Chris Wattie / Reuters
Prime Minister Stephen Harper delivers a speech during a business dinner in Guangzhou, China, on Feb. 10.
Recent public unease over the newly dedicated Norman Bethune monument might be about more than putting hard-earned tax dollars toward commemorating a committed communist. Perhaps all the Twitter trouble and on-screen outcries are indicative of something more fundamental: the anxieties many Canadians have over our nation’s growing relationhips with China.
Currently China is our second-biggest trading partner, up from the number four spot it occupied in 1997. With Foreign Affairs Minister John Baird presently on a tour of Asian countries, our relationship shows few signs of slowing down.
More affiliations with China, however, entails a more earnest evaluation of conscience.
China’s record — past and present — is no secret: 65 million massacred at the hands of Chairman Mao, the continuation of forced abortions, its treatment the people of Tibet, China’s support of North Korea, aggressive posturing in the South China Sea, China’s treatment of prisoners, environmental issues, animal cruelty … The list is seemingly endless.
Even so, Canada must react to China’s rise and the changing global balance of power in an era of continued American decline. Not to mention China’s eagerness to drink up the oil we’re marketing in our guise of “an emerging energy superpower.”
Canada can’t ignore China, clearly. But at the very least, we can aim to have a China policy that is agreeable to Canadians.
Canada should stand strong in those areas in which China’s interests are adverse to its own. Such an approach would recognize China’s failure to respect human rights is a flagrant weakness to her power both at home and abroad. So emphasizing the centrality of human rights to Canadian ideology would seem to be a good way to set the boundaries, within which a rising Chinese power can operate without threatening Canadian interests. Ottawa’s China policy could reject Sun-tzu-style diplomacy, which aims to convince the other side that certain issues are too politically and culturally sensitive to discuss. China, for example, might be reminded that the universality of international human rights is a matter of international law, not opinion.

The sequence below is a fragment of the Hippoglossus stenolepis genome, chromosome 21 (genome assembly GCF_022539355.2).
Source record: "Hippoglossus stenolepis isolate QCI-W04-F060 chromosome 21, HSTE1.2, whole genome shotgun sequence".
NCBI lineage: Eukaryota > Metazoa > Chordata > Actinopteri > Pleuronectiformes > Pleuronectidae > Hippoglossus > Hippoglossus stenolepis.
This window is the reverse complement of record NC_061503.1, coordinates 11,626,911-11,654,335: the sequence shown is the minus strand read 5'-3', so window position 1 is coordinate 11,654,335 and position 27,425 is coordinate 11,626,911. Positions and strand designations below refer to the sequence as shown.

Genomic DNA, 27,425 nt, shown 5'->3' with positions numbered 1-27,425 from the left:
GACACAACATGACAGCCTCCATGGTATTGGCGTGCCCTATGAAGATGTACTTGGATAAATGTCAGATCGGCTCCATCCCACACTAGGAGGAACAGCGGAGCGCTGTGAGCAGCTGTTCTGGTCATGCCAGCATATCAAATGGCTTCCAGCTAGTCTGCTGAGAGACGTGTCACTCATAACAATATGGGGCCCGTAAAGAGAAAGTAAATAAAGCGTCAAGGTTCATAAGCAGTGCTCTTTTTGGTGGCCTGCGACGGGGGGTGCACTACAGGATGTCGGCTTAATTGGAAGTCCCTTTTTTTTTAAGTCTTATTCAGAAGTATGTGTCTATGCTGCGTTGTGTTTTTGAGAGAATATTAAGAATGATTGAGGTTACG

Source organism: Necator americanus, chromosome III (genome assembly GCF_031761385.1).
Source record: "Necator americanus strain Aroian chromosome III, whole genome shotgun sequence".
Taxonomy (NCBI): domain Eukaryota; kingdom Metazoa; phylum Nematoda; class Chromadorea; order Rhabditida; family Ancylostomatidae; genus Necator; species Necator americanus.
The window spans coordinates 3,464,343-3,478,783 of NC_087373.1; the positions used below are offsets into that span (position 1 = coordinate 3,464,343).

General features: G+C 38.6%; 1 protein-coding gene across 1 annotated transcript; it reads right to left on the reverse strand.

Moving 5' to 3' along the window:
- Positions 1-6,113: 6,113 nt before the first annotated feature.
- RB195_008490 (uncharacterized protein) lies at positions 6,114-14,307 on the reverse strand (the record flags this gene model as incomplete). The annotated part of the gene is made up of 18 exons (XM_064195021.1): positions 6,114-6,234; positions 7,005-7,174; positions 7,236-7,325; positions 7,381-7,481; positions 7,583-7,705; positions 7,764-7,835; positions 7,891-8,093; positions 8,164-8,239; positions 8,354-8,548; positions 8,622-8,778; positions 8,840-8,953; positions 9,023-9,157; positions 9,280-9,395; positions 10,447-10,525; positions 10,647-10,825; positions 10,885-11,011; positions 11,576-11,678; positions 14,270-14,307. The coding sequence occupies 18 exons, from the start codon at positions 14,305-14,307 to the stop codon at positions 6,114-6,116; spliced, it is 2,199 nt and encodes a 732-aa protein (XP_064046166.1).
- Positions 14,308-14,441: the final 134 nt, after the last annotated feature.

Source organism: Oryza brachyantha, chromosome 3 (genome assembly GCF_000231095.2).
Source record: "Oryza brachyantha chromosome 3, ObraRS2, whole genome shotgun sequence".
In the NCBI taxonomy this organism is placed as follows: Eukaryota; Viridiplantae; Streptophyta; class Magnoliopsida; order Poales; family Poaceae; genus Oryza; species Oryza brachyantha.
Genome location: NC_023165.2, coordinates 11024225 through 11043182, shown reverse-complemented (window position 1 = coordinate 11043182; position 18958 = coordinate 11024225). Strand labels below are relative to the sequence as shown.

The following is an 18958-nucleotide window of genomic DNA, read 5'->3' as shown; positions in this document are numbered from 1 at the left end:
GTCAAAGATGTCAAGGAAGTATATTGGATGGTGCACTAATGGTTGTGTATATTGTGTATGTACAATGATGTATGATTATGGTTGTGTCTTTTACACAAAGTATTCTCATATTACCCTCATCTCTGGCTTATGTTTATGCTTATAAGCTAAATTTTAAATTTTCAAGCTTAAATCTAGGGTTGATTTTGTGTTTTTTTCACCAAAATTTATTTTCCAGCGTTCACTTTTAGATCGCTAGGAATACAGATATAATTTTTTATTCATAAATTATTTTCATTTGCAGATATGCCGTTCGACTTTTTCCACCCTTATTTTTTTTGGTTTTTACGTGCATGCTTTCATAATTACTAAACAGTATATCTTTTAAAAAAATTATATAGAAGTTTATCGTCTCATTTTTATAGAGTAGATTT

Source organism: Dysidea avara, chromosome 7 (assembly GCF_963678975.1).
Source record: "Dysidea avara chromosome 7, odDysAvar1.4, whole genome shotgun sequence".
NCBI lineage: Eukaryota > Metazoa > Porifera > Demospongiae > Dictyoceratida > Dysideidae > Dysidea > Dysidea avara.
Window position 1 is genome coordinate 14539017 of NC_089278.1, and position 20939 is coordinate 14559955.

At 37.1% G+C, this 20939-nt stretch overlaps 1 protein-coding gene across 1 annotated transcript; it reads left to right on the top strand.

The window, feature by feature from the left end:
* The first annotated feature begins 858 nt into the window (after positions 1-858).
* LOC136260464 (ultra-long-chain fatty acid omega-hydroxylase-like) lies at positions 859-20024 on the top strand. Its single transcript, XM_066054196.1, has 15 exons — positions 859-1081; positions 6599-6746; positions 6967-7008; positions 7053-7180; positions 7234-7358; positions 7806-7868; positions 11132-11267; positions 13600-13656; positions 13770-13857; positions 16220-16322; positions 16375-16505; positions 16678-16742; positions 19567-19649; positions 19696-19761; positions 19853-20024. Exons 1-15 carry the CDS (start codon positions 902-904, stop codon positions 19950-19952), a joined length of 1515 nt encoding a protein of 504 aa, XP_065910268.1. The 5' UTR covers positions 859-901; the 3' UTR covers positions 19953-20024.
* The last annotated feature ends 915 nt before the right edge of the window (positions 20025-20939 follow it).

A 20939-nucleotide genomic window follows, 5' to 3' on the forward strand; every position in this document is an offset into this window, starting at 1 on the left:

And, with Prime Minister Harper’s promise this past February that Canada would always be a “vocal advocate” for human rights in China, it appears we will pursue this second approach to relations.
Or will we? Surely a Conservative government spending $2.5-million to erect a memorial to an ally of Chairman Mao cannot jell with the defenders-of-human-rights image.
Unless Canada is taking a page from China’s diplomatic handbook. Chinese diplomacy is psychological. As far back as the third century, the military commander Zhuge Liang sent back an enemy army by opening the city gates and sunning himself on the ramparts; it looked like a trap and frightened away the opposing general. Recall when Mao received Nikita Khrushchev in his private pool, forcing the Soviet leader, who could not swim, to negotiate in water wings.
It’s possible Canada is staking out a psychological position in this new era of enhanced engagement with China. By commemorating Canadian-born Norman Bethune, who is a household name and heroic martyr in China (where the public is treated to a rich diet of nationalistic sentiment), Canada might emulate Chinese strategy, rather than yield to it. Perhaps Treasury Board President Tony Clement championing the monument wasn’t so shameful as it was strategic. Much will depend on what Canada gets back in return. Increased access to Chinese markets will be a good thing for Canada. But probably not enough to convince our leery public that the gesture was worth the price.